And what of the opera singer?
You remember: Natalie Bancroft, the twenty-something aspiring diva who wound up on News Corp.’s board to represent the Bancrofts?
Oh, come on. The Bancrofts. Descendants of Clarence Barron—almost? Fine—descendants of Barron’s wife’s eldest daughter from a previous marriage. The Waldrons. Close enough.
These lucky few—a horsewoman, a retired airline pilot, a yachtsman or two —inherited the controlling Class B shares of Dow Jones & Co., The Wall Street Journal’s parent, entitling them to several hundred million dollars in dividends—free money!—that the company sorely needed for new products and technology.
If none of this rings a bell, it pays to go back to the good reporting, in the Journal itself and elsewhere, that described how, after agreeing to sell its birthright, the family then kicked away control of its own representative on News Corp.’s board rather than put a $60 a share offer at risk. Here’s the Journal headline from November:
Bancrofts Bicker, Miss a Deadline, Lose Board Choice
David Carr, writing in The New York Times this week, forthrightly pointed to the eerie silence with which Dow Jones and Wall Street Journal leaders have greeted the dismantling of the journalistic legacy to which they devoted their professional lives.
Carr rightly focuses on Marcus Brauchli, the managing editor who resigned in return for a rich payday rather than invoke the editorial protections painstakingly written into the deal when Rupert Murdoch’s company bought Dow Jones.
Carr compares Brauchli’s case to that of the Los Angeles Times’s John Carroll and Dean Baquet, but that’s not fair to Carroll and Baquet, top editors who resisted journalistic downgrades without benefit of special editorial committee created expressly for a scenario that promptly occurred.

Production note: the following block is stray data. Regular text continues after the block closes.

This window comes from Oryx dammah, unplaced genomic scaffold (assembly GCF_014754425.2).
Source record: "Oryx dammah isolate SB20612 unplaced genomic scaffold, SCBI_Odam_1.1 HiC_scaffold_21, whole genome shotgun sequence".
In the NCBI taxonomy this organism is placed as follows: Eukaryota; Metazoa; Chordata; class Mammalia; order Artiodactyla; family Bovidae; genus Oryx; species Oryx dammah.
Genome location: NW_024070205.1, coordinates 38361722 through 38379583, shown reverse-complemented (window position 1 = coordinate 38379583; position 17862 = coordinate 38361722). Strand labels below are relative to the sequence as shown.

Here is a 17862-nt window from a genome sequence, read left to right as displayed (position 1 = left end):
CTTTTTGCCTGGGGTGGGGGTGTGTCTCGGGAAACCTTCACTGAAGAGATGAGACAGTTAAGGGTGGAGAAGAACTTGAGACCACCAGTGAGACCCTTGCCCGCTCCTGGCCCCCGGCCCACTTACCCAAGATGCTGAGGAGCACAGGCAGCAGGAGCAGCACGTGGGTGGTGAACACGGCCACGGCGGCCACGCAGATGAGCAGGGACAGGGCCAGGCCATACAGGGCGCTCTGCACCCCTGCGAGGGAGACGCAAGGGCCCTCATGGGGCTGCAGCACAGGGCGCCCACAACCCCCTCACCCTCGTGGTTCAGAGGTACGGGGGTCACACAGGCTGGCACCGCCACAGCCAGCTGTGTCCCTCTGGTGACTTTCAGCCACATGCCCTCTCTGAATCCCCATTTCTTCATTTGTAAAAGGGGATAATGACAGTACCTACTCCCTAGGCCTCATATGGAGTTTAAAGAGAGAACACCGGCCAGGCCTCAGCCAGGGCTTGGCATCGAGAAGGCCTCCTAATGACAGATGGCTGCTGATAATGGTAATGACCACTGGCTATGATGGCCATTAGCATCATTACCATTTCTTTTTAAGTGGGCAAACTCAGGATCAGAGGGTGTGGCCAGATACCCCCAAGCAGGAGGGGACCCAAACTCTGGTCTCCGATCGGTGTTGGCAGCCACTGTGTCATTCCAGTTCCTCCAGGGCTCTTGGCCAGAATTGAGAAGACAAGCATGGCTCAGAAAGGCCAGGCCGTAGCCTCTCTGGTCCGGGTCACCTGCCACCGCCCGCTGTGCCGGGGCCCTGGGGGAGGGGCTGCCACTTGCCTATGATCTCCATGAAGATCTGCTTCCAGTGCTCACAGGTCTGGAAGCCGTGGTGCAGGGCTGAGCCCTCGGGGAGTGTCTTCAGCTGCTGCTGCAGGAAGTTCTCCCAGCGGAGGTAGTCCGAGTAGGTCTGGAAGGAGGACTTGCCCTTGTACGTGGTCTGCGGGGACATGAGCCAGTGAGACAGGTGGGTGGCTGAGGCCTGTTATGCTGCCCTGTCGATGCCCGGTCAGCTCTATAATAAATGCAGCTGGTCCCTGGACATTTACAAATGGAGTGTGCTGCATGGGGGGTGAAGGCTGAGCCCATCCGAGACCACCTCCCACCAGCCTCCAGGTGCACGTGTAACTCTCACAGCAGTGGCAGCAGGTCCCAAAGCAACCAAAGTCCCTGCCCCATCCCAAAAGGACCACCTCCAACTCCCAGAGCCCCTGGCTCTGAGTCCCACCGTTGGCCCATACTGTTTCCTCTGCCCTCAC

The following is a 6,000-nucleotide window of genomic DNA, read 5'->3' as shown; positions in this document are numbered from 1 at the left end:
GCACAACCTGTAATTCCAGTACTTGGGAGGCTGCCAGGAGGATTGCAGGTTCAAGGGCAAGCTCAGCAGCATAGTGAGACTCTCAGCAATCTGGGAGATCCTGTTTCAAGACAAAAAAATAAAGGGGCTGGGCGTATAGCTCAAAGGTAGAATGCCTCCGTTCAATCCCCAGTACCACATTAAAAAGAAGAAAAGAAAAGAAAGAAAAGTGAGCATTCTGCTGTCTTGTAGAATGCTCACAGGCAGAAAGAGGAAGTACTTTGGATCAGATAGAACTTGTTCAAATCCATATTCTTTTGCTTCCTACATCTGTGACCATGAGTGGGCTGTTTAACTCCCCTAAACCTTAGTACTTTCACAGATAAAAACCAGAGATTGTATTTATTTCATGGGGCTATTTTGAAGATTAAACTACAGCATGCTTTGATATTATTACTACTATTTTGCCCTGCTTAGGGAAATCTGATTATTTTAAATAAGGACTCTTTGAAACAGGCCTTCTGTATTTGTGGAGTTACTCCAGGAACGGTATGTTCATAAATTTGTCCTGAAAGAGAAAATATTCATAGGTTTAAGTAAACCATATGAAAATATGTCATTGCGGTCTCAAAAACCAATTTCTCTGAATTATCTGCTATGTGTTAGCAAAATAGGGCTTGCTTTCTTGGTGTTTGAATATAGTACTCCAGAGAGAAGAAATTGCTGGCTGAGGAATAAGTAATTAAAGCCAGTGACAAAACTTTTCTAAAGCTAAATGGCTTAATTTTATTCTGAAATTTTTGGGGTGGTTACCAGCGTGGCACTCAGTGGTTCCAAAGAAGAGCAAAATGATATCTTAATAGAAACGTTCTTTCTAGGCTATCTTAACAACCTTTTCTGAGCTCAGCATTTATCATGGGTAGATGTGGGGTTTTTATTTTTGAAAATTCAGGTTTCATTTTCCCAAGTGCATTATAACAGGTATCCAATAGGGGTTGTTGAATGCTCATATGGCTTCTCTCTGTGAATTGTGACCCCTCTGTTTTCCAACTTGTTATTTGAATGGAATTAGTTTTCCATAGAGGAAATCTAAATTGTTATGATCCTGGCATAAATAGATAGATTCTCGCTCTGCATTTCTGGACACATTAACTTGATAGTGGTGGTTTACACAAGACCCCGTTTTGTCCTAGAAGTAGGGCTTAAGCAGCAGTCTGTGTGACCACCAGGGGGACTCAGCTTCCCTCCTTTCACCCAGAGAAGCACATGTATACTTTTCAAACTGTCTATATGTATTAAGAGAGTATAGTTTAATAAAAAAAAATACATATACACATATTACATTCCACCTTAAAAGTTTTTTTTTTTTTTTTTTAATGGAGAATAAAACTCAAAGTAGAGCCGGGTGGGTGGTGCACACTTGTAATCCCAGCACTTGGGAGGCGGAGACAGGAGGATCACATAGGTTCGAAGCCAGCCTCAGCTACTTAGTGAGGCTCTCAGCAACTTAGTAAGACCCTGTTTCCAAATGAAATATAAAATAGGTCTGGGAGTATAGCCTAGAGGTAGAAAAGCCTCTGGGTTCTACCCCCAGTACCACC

Brauchli had the job guarantee but did not fight.
But the collapse of Dow Jones should be remembered for the speed and the unanimity with which leaders of all stripes—editors, executives, directors, and, yes, Class B shareholders—abandoned long-standing principles and treasured journalistic models in the face of a lucrative offer from an unsolicited buyer.
I haven’t seen this kind of money grab since I covered the Rhode Island Public Buildings Authority.
The special committee created to protect the managing editor’s prerogatives has said Brauchli’s resignation “failed to meet the letter and the spirit of the agreement” that created it.
What does Natalie Bancroft say about all this?
A News Corp. spokesman said she was traveling for work and couldn’t be reached for comment for this piece.
There’s a lesson in all this for both the Washington Post Co. and the New York Times Co., and I’ll get to it.
But first it’s more fun to recall how Journal readers—not to mention reporters— lost their best hope for a strong voice on News Corp.’s board and instead got Natalie, who, we learn from a deft profile by Sophia Banay in February’s Portfolio, was actually the family’s fifth choice for the seat.
Murdoch’s offer of a News Corp. board seat was part of his effort to woo the then-reluctant family early on. The matter gained urgency after the family agreed to a deal, in late July.
A series of emails posted on the Journal’s Web site shows that the family took the seat seriously. Family member Thomas Hill wrote on September 17:
There seems to be widespread recognition that this position is important to the family and the legacy of Dow Jones’ commitment to journalistic integrity and independence.
Candidates discussed by family members ranged from Paul Steiger, a longtime managing editor of the Journal, to John Carroll, the former editor of the Los Angeles Times. Murdoch was initially pulling for Bancroft family member Elizabeth Steele, who was in charge of the board-nomination process.
But neither Steiger nor Steele wished to be considered. News Corp. rejected Carroll, adding the stipulation that the representative should be a family member.